It’s true, after conceding the obvious – that Elaine’s Normandy garden is bloom-azing – Laura and I were hugely relieved to find the odd colour atrocity in the undergrowth. What possessed Elaine to plant the egg-yolk yellow ligularia in her pink and white cottage garden? She falteringly explained that she’d ‘plonked’ it there as a stop gap and then forgotten about it until it flowered, but we didn’t let her off with that.

Ligularia in Elaine’s pink and white cottage garden – what was she thinking?

But the old girl did raise quite a good point about the duplicity of copper fennel in producing that cloying yellow flower head. Ligularia, hostas, I find they’re all capable of sabotaging your colour scheme. Everything is going splendidly well in your planting scheme with some funky leaf shapes and cool greens working as a great foil for everything else and then, basically…… Donald Trump turns up at your hen party……a ghastly, clashing flower head pops up and ruins the whole thing.

Actually, that yellow ligularia is a pig of a colour to blend anywhere in the garden. I have the same problem with the slightly insipid pink of nerines in early autumn. I find the faded purple of Stachys macrantha is another colour you don’t want to wear to the ball, the leaves are great but I’ve never found any planting companion that makes its flowers ‘sing’ – it gives more of an emphysemic wheeze. I’m pretty sure its precise shade of insipidness doesn’t appear on a colour wheel, so all suggestions welcomed.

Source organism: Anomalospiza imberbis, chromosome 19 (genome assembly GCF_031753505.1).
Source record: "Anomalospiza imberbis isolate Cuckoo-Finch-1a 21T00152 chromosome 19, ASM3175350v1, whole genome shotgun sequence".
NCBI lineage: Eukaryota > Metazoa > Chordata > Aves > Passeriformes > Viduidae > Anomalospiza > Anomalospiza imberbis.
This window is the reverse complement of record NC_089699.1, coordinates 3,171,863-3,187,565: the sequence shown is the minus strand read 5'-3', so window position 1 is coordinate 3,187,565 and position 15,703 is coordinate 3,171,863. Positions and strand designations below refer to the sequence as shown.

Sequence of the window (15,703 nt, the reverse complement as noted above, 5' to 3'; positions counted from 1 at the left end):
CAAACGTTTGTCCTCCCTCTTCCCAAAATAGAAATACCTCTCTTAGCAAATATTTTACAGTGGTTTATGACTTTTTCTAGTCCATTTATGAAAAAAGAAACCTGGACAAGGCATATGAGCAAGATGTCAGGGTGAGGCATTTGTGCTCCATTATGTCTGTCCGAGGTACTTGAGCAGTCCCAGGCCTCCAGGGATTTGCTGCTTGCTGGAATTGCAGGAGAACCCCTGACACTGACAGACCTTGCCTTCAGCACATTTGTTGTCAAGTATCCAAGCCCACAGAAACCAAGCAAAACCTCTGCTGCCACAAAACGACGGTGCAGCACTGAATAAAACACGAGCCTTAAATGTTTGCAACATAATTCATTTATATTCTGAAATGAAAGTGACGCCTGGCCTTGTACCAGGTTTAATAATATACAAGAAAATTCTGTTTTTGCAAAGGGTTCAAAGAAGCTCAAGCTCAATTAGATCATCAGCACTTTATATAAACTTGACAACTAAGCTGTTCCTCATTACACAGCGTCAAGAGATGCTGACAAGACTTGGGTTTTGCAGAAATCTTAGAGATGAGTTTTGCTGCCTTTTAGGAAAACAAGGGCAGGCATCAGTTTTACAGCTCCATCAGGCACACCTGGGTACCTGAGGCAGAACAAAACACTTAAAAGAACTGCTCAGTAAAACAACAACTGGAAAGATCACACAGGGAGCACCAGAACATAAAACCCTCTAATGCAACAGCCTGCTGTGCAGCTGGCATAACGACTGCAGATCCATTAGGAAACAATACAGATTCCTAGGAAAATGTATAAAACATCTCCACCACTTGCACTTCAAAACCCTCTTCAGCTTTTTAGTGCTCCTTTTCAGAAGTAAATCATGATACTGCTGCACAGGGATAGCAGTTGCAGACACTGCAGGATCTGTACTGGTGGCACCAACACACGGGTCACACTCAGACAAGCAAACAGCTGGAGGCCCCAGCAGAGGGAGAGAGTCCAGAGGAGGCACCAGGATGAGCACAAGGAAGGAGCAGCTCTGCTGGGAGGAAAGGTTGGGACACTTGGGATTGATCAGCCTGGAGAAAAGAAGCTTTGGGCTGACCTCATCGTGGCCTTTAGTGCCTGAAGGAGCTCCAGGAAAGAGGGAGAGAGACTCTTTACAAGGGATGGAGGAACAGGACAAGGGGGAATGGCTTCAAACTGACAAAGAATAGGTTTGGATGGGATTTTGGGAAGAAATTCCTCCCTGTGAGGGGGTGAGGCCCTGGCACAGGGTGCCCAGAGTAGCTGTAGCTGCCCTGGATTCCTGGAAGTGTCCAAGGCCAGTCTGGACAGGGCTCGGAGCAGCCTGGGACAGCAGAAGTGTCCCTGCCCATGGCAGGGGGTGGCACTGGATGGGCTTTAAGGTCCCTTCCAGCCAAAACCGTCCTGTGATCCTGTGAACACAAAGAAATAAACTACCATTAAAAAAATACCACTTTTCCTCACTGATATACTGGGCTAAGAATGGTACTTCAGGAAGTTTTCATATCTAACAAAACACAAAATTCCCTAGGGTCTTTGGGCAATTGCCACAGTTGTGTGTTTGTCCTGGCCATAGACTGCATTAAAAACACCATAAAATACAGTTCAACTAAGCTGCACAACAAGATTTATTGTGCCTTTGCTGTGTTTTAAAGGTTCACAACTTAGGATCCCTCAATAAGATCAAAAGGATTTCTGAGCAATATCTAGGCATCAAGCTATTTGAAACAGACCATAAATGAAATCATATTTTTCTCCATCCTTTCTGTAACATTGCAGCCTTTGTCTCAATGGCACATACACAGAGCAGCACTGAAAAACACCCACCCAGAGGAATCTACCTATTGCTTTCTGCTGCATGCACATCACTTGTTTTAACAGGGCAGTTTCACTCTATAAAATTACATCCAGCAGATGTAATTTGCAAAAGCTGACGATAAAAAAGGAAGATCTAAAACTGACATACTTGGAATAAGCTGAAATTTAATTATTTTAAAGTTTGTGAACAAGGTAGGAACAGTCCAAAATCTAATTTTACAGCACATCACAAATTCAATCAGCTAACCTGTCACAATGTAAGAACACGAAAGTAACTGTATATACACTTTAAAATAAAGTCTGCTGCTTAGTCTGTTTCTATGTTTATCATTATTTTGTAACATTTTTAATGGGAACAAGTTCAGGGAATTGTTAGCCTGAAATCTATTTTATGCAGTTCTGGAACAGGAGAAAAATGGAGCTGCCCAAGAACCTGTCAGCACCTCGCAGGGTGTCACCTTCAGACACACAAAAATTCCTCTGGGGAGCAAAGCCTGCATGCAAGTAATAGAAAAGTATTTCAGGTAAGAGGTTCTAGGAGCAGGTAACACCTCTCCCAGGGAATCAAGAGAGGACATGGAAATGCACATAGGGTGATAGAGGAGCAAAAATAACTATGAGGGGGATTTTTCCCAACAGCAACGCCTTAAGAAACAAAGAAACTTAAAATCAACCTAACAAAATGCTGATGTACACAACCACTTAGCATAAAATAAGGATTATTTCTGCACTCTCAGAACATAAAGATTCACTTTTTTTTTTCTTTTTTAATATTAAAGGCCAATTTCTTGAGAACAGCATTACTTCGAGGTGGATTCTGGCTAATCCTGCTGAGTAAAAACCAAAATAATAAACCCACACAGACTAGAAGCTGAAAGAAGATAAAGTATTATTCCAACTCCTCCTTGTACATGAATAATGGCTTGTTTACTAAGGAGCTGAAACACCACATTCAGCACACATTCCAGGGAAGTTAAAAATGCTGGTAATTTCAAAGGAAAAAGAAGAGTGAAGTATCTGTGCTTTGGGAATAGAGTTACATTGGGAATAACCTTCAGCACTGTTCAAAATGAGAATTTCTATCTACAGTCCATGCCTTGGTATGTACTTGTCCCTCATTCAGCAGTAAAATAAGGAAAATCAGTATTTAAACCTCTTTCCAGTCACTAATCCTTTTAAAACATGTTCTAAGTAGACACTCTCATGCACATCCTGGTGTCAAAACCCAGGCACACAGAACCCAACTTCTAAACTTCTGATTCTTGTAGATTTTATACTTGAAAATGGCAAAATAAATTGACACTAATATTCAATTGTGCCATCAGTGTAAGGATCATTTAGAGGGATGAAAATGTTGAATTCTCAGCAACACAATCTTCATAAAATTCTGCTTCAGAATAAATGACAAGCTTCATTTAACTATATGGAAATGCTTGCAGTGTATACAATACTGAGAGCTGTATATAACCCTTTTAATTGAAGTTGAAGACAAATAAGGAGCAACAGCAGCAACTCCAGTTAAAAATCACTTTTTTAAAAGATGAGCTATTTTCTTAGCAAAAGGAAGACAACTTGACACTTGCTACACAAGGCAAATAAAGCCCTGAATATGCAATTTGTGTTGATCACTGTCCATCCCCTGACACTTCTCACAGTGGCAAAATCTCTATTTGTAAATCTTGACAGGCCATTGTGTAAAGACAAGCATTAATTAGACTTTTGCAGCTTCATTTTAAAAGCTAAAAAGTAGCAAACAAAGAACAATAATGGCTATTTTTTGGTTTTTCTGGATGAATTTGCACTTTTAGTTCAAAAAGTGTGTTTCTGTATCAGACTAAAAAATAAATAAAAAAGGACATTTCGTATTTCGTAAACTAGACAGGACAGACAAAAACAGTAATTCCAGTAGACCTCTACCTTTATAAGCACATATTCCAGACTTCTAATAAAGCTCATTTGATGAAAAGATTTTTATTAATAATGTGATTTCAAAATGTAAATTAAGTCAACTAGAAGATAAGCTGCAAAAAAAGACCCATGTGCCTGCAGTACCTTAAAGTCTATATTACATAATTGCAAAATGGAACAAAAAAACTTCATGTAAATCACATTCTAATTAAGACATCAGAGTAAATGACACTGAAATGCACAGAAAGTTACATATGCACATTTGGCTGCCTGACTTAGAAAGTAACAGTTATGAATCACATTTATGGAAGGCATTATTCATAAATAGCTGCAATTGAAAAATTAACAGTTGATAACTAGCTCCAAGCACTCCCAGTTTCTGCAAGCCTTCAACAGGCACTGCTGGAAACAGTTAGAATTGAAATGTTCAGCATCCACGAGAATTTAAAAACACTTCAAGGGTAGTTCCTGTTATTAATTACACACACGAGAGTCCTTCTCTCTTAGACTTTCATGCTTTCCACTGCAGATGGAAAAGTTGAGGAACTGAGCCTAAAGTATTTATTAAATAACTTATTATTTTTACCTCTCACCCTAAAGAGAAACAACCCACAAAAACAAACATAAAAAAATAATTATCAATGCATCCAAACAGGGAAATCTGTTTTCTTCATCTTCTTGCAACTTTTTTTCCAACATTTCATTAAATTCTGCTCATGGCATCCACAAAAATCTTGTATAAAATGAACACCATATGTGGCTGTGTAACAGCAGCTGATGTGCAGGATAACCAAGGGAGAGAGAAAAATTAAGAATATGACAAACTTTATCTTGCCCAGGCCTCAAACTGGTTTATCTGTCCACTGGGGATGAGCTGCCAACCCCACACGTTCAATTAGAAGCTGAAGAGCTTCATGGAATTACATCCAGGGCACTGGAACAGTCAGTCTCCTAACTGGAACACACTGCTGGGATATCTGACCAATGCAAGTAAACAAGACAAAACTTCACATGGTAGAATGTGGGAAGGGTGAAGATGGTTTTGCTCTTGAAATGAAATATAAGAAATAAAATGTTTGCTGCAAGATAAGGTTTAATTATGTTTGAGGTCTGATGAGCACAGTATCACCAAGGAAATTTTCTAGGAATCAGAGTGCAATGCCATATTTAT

Laura Warren

I am much lower down the evolutionary scale than Elaine when it comes to colour combinations, although considerably higher than Caroline obviously. Elaine will dig up and move a perfectly happy plant just because there is a chromatographic nuance in its colour spectrum that doesn’t have a synergistic effect on its neighbour. I am generally just happy if it grows.

I tried to pay attention when she was explaining how the colour wheel had dictated the planting scheme in her tapestry beds, but there were so many distractions in her Normandy retreat.There are nesting storks in her garden, for goodness sake! Even her French neighbours get excited about them.

Laura’s attention is wandering during a lesson from big sister

I do make some attempt to group my plants by colour but in a fairly rudimentary way, so hot colours go in a bed together, whilst others have a paler theme, but I think I know why Elaine gets much more than exercised by colour palettes than me. Her Normandy garden needs to really perform in July and August, when they decamp there for several weeks for endless house parties and garden openings (how the other half lives….) but when Brexit regulations kick in (no more than 90 days in every 180) it’s back to their garden in Eastbourne.